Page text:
These objects may be functional, but they’re as lust-inspiring as the houses they were designed to fit into, perhaps more so because of their intimate and often deeply whimsical nature. Many are highly covetable. If it weren’t for the threat of jail time, a person might be tempted to grab a vase and make for the door.

Some of the most delectable objects are the smallest — pendants from Doris Shadbolt, a greenish hefty ashtray that could double as a murder weapon in a Hitchcock film. Good design can reduce even the strongest of humans to a seething bundle of illicit desires. The most passionate of these humans are the collectors.

Modern in the Making, with its slight play on words, is drawn from a few different collections, most notably from guest curator Alan Collier’s treasure trove of furniture which provides the show with most of the larger pieces. As a video component of the show explains, collectors are deeply territorial creatures. One of the most dedicated of these is Ivan Sayers, whose examples of historical fashions grace the show with slim wool suits and awe-inspiring evening gowns.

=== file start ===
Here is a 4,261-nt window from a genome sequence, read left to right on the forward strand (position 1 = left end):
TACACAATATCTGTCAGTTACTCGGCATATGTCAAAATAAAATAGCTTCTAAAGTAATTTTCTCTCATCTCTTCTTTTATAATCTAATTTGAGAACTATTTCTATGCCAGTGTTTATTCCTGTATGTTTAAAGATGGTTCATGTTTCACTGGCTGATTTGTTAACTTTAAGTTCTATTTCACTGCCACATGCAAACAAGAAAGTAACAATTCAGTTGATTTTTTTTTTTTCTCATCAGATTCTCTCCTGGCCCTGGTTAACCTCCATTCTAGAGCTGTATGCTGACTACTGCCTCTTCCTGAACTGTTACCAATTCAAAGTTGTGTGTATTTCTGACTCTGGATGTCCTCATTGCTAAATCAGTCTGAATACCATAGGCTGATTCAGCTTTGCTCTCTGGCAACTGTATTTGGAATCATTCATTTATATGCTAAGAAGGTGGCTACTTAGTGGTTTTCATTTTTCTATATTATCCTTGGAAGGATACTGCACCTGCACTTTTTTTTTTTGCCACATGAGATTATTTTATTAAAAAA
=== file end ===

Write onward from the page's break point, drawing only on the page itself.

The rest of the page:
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Mary Chang, dress, 1963-68. Photo by Ian Lefebvre, Vancouver Art Gallery.

Sayers began to amass his collection when he was young and virtually penniless. Yard sales, thrift stores and other repositories of potential diamonds in the dust necessitated the development of a hunter’s instinct, a keenness that is evident still in his video interview.

If some of the articles on display look like something you’d find on a particularly good day at the Salvation Army, you’re not wrong. The VAG’s interim director Augaitis and guest curator Collier spent years tracking down objects that had ended up in secondhand stores or in someone’s basement.